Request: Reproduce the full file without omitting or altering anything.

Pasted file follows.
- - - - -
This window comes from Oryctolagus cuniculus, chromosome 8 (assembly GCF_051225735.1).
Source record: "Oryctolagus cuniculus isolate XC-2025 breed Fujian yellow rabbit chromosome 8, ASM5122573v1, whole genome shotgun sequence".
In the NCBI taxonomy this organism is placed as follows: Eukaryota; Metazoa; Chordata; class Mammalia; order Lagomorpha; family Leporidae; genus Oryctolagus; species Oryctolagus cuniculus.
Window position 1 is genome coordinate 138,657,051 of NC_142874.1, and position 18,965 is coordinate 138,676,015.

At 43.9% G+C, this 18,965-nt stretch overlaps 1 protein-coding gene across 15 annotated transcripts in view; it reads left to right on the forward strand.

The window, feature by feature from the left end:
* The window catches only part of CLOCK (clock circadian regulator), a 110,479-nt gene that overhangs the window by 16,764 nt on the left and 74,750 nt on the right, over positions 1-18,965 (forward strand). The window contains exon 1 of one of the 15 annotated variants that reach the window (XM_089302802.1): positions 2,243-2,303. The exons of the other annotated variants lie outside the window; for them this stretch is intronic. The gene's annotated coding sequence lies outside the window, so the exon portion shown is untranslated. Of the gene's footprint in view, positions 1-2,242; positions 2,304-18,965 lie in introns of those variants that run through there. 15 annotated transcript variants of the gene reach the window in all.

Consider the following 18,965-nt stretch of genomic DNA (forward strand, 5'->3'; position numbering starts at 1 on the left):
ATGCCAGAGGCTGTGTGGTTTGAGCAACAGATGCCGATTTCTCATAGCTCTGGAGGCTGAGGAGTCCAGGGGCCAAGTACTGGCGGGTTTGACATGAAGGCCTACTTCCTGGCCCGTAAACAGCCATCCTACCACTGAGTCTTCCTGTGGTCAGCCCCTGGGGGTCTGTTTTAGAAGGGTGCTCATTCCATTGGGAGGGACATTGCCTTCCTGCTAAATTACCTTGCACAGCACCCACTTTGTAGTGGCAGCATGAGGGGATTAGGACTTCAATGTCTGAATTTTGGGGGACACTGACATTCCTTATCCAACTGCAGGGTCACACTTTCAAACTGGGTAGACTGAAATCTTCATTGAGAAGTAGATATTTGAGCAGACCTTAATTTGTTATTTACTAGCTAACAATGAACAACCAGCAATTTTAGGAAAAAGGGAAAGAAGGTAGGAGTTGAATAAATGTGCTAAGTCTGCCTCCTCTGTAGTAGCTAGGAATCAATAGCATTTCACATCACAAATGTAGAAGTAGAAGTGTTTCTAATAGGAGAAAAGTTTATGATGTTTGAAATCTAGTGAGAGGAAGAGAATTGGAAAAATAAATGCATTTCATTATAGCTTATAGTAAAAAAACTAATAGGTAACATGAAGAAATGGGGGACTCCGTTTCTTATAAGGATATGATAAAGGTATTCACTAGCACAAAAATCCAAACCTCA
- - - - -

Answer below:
This window comes from Oryctolagus cuniculus, chromosome 8 (assembly GCF_051225735.1).
Source record: "Oryctolagus cuniculus isolate XC-2025 breed Fujian yellow rabbit chromosome 8, ASM5122573v1, whole genome shotgun sequence".
In the NCBI taxonomy this organism is placed as follows: Eukaryota; Metazoa; Chordata; class Mammalia; order Lagomorpha; family Leporidae; genus Oryctolagus; species Oryctolagus cuniculus.
Window position 1 is genome coordinate 138,657,051 of NC_142874.1, and position 18,965 is coordinate 138,676,015.

At 43.9% G+C, this 18,965-nt stretch overlaps 1 protein-coding gene across 15 annotated transcripts in view; it reads left to right on the forward strand.

The window, feature by feature from the left end:
* The window catches only part of CLOCK (clock circadian regulator), a 110,479-nt gene that overhangs the window by 16,764 nt on the left and 74,750 nt on the right, over positions 1-18,965 (forward strand). The window contains exon 1 of one of the 15 annotated variants that reach the window (XM_089302802.1): positions 2,243-2,303. The exons of the other annotated variants lie outside the window; for them this stretch is intronic. The gene's annotated coding sequence lies outside the window, so the exon portion shown is untranslated. Of the gene's footprint in view, positions 1-2,242; positions 2,304-18,965 lie in introns of those variants that run through there. 15 annotated transcript variants of the gene reach the window in all.

Consider the following 18,965-nt stretch of genomic DNA (forward strand, 5'->3'; position numbering starts at 1 on the left):
ATGCCAGAGGCTGTGTGGTTTGAGCAACAGATGCCGATTTCTCATAGCTCTGGAGGCTGAGGAGTCCAGGGGCCAAGTACTGGCGGGTTTGACATGAAGGCCTACTTCCTGGCCCGTAAACAGCCATCCTACCACTGAGTCTTCCTGTGGTCAGCCCCTGGGGGTCTGTTTTAGAAGGGTGCTCATTCCATTGGGAGGGACATTGCCTTCCTGCTAAATTACCTTGCACAGCACCCACTTTGTAGTGGCAGCATGAGGGGATTAGGACTTCAATGTCTGAATTTTGGGGGACACTGACATTCCTTATCCAACTGCAGGGTCACACTTTCAAACTGGGTAGACTGAAATCTTCATTGAGAAGTAGATATTTGAGCAGACCTTAATTTGTTATTTACTAGCTAACAATGAACAACCAGCAATTTTAGGAAAAAGGGAAAGAAGGTAGGAGTTGAATAAATGTGCTAAGTCTGCCTCCTCTGTAGTAGCTAGGAATCAATAGCATTTCACATCACAAATGTAGAAGTAGAAGTGTTTCTAATAGGAGAAAAGTTTATGATGTTTGAAATCTAGTGAGAGGAAGAGAATTGGAAAAATAAATGCATTTCATTATAGCTTATAGTAAAAAAACTAATAGGTAACATGAAGAAATGGGGGACTCCGTTTCTTATAAGGATATGATAAAGGTATTCACTAGCACAAAAATCCAAACCTCA